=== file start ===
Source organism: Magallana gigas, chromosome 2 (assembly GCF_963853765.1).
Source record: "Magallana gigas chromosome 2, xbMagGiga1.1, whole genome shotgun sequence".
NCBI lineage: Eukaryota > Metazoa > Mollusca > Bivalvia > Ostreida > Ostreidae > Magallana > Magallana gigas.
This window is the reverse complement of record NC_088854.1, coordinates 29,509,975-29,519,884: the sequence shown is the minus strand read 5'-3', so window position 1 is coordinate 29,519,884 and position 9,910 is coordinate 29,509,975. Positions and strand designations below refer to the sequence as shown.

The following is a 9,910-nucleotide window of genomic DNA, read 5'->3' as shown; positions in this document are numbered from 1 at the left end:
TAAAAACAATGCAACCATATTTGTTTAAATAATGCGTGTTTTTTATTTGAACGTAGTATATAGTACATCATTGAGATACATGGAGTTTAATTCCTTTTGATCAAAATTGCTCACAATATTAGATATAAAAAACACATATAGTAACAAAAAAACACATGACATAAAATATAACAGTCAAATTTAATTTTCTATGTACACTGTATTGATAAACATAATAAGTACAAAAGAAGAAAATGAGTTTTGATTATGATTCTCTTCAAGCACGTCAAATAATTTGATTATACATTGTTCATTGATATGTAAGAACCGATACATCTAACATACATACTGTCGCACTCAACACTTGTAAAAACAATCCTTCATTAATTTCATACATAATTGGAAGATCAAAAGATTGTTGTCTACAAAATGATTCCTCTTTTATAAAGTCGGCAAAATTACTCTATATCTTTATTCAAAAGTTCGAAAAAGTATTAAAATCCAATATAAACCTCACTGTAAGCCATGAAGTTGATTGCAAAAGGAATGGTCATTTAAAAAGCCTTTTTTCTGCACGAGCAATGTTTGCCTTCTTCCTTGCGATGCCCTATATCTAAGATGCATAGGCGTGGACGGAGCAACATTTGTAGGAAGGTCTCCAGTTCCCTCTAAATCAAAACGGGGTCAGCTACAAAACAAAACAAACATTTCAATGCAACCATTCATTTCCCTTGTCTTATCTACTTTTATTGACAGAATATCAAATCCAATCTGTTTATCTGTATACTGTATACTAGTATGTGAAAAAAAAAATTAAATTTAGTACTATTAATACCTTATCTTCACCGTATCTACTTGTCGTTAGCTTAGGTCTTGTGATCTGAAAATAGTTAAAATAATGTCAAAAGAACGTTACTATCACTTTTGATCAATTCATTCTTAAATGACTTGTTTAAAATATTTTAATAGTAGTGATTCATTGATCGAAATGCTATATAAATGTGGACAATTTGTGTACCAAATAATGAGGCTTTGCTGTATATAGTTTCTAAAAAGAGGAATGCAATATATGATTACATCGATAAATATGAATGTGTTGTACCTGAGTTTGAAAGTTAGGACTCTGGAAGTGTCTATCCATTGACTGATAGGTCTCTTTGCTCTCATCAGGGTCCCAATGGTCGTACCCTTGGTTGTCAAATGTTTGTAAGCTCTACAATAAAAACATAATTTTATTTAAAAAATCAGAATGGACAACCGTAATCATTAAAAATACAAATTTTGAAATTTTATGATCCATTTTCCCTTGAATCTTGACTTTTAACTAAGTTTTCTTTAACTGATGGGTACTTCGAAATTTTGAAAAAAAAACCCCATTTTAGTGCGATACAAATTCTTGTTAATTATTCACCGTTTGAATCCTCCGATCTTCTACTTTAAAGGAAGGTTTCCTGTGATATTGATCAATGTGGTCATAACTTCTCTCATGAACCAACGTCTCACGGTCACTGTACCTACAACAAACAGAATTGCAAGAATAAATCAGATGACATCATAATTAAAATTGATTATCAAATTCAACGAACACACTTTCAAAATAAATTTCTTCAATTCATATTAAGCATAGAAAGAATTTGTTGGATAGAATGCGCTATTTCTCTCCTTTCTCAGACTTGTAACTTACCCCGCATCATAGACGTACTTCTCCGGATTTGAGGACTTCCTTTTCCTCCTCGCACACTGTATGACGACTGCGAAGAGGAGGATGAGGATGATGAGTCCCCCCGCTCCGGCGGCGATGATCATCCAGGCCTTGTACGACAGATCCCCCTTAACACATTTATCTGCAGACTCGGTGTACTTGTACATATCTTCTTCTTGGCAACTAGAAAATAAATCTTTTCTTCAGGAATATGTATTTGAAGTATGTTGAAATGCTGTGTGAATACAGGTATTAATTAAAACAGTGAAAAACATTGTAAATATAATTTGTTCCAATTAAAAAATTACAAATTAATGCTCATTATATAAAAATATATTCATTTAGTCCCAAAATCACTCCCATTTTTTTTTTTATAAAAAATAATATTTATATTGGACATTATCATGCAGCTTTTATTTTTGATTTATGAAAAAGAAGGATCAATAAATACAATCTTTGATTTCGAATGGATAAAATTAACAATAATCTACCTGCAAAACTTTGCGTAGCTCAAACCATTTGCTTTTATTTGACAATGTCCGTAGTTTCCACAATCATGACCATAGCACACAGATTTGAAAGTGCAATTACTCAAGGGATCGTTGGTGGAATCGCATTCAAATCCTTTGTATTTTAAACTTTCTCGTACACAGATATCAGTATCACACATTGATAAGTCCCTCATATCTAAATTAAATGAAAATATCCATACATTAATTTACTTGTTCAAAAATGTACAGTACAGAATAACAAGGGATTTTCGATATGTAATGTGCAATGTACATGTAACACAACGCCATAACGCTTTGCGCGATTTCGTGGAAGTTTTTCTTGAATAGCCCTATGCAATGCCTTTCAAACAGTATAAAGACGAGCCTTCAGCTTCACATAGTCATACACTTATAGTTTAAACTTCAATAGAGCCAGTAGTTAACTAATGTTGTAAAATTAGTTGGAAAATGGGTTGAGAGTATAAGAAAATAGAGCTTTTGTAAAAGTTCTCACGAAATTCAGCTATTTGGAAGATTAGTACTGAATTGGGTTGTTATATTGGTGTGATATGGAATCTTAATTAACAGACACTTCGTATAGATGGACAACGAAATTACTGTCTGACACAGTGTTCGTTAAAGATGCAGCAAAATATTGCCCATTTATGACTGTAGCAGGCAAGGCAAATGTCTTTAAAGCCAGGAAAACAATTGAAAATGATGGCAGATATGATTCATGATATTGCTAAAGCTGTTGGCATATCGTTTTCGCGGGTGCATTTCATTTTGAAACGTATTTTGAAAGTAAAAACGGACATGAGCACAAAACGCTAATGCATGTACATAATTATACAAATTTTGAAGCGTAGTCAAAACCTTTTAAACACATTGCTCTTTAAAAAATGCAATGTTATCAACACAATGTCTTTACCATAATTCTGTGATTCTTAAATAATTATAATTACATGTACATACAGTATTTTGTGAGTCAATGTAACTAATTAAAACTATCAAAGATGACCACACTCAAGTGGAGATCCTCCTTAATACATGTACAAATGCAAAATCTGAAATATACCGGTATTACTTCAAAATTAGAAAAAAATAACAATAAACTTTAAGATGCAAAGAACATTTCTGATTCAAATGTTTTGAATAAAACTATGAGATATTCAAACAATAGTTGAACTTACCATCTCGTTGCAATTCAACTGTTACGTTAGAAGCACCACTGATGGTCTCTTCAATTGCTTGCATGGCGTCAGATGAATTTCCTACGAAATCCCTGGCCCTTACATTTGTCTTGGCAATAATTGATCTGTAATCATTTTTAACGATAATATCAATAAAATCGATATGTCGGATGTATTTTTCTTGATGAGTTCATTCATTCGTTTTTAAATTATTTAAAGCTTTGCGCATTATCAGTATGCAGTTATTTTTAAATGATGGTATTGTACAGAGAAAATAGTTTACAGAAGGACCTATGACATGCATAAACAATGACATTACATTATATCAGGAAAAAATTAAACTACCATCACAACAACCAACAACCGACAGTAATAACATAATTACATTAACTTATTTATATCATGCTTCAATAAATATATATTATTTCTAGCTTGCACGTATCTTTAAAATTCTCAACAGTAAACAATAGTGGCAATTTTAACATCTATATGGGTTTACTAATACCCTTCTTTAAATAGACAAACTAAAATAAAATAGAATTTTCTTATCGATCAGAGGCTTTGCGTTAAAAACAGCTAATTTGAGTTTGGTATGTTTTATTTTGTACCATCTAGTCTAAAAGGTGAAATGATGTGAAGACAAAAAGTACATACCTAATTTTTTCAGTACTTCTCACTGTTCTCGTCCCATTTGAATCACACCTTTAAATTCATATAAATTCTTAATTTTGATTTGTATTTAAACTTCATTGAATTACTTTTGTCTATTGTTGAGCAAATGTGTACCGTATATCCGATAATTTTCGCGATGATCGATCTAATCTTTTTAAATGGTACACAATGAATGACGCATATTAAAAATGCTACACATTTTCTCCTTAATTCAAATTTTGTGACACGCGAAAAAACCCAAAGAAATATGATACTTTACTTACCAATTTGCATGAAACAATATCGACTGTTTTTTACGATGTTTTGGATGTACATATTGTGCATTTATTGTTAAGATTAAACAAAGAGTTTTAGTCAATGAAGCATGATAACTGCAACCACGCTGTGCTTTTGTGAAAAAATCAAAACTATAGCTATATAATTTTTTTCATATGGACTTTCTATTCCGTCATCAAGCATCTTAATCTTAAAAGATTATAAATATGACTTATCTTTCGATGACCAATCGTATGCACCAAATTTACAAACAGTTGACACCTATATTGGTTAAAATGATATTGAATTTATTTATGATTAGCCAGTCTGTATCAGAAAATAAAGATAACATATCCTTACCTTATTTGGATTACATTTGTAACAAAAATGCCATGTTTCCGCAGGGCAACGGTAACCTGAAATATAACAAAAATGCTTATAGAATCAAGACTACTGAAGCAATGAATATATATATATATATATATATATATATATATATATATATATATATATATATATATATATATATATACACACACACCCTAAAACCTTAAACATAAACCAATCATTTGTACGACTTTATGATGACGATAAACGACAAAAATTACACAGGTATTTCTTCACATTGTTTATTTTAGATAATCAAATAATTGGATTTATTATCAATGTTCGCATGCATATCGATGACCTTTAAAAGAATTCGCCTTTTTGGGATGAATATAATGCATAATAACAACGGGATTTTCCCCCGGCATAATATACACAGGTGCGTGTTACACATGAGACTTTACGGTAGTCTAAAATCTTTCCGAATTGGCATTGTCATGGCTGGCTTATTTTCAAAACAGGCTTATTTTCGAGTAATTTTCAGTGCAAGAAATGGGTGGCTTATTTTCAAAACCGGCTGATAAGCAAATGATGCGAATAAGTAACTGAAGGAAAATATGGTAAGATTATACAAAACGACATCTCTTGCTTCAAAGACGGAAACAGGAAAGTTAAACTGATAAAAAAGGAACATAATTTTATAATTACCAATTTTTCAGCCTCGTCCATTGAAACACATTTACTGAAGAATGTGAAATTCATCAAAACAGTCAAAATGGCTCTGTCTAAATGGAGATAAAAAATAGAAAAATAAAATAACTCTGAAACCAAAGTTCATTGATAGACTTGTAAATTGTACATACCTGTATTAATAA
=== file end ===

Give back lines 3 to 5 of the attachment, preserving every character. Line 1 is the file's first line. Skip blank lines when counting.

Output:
NCBI lineage: Eukaryota > Metazoa > Mollusca > Bivalvia > Ostreida > Ostreidae > Magallana > Magallana gigas.
This window is the reverse complement of record NC_088854.1, coordinates 29,509,975-29,519,884: the sequence shown is the minus strand read 5'-3', so window position 1 is coordinate 29,519,884 and position 9,910 is coordinate 29,509,975. Positions and strand designations below refer to the sequence as shown.

The following is a 9,910-nucleotide window of genomic DNA, read 5'->3' as shown; positions in this document are numbered from 1 at the left end: